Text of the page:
When it comes to dissipating information at the micro level, the PA system is always the preferred option. “I would always choose PAS over any social media platform to give out crucial information. Announcements can be made immediately and can be repeated too. It is authentic and gives people a sense of urgency and priority. Sometimes information on social media is not reliable,” says Hamsya Chen, the assistant headman of Kench’s Trace-Oxford-Rilbong area.
Chen informs that the dorbar has an internal WhatsApp group where administrative matters are discussed. But for residents’ awareness, loudspeakers shout out messages.
“Also, not everyone has a smartphone or is conversant with social media,” said Chyne.
In rural areas where mobile internet connectivity is poor, the PAS is the only option for information. In 2018, when the city witnessed a communal flare-up, the government was forced to shut down mobile internet. That time too, PAS proved to be the medium for both Dorbar Shnong ad government authorities. “I do not know why but I always associate PAS with an emergency situation. But, of course, loudspeakers are an intrinsic part of festivals and celebrations too,” says a young citizen.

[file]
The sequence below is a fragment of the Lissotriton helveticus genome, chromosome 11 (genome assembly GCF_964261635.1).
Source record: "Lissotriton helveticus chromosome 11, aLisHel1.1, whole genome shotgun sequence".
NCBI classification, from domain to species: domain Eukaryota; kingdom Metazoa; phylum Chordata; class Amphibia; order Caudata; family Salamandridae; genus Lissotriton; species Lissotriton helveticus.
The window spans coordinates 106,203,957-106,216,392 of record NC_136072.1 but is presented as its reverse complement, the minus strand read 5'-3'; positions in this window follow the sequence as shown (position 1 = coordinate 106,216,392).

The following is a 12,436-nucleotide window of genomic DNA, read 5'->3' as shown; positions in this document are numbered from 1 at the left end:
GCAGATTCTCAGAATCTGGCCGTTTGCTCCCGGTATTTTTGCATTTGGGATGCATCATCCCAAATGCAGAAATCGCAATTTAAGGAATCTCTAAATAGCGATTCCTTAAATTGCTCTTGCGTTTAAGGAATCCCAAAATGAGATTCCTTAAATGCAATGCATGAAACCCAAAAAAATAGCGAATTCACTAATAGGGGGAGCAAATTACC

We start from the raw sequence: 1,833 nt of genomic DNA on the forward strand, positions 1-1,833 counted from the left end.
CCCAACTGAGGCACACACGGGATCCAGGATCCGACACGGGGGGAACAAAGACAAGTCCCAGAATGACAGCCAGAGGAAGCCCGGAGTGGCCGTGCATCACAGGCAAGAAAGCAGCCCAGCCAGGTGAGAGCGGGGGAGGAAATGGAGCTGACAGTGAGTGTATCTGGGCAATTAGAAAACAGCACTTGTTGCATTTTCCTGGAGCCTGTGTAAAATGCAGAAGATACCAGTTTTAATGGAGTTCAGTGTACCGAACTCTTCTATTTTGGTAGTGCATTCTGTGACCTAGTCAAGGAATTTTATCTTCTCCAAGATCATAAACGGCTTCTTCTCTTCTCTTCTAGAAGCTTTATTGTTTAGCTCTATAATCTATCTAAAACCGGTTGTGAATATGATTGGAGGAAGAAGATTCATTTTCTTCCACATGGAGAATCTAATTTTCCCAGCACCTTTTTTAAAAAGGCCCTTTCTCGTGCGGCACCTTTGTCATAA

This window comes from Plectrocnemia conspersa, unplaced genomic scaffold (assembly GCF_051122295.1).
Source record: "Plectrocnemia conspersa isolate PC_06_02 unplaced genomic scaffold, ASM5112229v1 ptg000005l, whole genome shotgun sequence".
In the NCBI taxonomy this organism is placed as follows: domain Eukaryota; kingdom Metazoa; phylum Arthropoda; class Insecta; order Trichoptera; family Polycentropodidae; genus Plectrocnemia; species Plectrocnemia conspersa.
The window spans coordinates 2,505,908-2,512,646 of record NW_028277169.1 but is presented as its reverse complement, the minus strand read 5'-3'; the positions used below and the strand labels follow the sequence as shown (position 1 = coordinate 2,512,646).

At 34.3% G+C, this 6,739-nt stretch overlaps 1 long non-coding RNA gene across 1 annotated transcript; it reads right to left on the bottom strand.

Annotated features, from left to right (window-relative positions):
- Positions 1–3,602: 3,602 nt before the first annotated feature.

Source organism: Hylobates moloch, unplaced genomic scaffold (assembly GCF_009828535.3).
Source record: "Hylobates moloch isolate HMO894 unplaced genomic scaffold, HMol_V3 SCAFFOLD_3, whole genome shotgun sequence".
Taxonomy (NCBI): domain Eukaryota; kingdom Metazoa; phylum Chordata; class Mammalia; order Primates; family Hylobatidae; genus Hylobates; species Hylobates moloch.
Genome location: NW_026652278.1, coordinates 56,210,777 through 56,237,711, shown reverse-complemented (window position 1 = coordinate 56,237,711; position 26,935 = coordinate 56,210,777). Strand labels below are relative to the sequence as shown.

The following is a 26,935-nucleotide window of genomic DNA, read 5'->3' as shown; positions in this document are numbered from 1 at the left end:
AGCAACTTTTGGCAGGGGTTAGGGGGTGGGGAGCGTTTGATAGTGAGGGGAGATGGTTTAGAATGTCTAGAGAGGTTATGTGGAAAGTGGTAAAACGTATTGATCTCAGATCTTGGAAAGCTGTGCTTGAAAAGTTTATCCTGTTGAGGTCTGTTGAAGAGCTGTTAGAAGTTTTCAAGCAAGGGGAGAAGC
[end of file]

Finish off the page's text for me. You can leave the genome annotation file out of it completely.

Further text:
“Do not come out of your house without mask, do not crowd near shops, do not come out if not necessary,” a female voice announces on the loudspeaker and repeated the message in three more languages. The shopkeeper is alarmed. She hurriedly comes to the counter and instructs a few careless buyers. “Did you hear what the machine said? Wear your masks properly and maintain physical distance.”
The PA system has done its job.
~ Team Sunday Monitor
(Photo by MM)